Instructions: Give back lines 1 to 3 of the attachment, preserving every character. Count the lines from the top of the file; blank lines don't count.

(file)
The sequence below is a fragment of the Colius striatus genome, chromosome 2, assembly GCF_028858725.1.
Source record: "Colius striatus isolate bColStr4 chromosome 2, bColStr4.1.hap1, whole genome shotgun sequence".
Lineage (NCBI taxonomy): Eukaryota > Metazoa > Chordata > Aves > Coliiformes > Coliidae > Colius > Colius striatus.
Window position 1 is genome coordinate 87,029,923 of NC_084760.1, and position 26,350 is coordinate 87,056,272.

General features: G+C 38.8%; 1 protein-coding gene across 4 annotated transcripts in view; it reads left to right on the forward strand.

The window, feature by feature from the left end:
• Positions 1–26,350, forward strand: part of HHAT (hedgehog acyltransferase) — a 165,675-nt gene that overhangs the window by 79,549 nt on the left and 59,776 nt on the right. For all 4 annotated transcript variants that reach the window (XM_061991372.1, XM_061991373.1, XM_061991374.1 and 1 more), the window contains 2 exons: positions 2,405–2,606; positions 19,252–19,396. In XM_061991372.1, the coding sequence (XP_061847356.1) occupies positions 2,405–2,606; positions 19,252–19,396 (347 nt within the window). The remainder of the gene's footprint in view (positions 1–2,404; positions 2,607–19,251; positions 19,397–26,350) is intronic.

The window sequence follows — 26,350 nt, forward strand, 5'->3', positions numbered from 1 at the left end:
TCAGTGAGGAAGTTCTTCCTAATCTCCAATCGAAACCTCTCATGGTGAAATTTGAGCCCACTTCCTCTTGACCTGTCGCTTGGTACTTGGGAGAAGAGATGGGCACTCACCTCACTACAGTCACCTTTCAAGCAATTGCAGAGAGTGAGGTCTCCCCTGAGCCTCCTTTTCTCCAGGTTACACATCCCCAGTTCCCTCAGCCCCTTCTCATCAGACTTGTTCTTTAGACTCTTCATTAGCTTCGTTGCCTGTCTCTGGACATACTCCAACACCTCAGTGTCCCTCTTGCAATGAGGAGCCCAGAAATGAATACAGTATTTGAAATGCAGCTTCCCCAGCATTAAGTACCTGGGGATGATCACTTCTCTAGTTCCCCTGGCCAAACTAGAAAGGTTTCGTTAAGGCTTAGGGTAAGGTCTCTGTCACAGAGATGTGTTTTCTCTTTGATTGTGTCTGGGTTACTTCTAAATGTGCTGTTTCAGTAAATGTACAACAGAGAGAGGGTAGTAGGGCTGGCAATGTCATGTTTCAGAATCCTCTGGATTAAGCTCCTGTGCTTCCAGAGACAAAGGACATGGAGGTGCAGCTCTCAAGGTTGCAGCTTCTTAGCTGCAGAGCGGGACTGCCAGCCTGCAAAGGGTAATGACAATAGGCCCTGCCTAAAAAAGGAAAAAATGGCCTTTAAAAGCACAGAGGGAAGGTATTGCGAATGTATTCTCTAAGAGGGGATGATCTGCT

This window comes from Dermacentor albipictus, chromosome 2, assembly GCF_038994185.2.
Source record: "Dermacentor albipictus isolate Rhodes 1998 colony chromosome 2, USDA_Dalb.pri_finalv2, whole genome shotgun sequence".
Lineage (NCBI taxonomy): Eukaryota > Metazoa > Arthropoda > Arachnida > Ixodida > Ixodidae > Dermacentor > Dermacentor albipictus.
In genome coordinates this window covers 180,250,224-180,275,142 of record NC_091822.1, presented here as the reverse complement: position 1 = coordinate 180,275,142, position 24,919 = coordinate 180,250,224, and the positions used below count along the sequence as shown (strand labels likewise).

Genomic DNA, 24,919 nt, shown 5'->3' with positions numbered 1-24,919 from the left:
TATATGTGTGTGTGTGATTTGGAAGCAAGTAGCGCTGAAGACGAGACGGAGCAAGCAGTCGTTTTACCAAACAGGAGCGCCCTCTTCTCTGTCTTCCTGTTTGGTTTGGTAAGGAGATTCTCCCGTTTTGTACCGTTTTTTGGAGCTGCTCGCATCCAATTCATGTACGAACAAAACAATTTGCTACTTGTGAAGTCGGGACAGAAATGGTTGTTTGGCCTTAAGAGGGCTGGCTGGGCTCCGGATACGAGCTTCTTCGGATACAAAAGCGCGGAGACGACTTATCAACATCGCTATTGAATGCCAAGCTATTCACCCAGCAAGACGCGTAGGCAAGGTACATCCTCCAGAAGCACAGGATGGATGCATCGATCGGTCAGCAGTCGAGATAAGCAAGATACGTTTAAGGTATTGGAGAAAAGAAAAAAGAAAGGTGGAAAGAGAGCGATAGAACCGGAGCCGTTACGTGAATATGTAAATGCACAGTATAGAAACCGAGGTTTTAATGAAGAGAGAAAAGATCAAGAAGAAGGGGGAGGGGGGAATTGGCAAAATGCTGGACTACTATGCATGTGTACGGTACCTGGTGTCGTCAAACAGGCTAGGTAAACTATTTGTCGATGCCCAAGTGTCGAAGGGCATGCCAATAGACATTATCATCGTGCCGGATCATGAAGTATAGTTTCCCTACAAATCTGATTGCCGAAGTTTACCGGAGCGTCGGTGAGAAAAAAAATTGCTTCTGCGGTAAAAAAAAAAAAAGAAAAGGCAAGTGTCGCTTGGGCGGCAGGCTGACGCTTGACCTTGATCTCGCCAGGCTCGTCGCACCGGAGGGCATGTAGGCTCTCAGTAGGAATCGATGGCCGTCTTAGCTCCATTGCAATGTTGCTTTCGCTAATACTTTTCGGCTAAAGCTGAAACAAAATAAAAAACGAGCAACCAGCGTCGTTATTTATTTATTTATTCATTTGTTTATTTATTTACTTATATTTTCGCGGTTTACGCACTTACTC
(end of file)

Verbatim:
The sequence below is a fragment of the Colius striatus genome, chromosome 2, assembly GCF_028858725.1.
Source record: "Colius striatus isolate bColStr4 chromosome 2, bColStr4.1.hap1, whole genome shotgun sequence".
Lineage (NCBI taxonomy): Eukaryota > Metazoa > Chordata > Aves > Coliiformes > Coliidae > Colius > Colius striatus.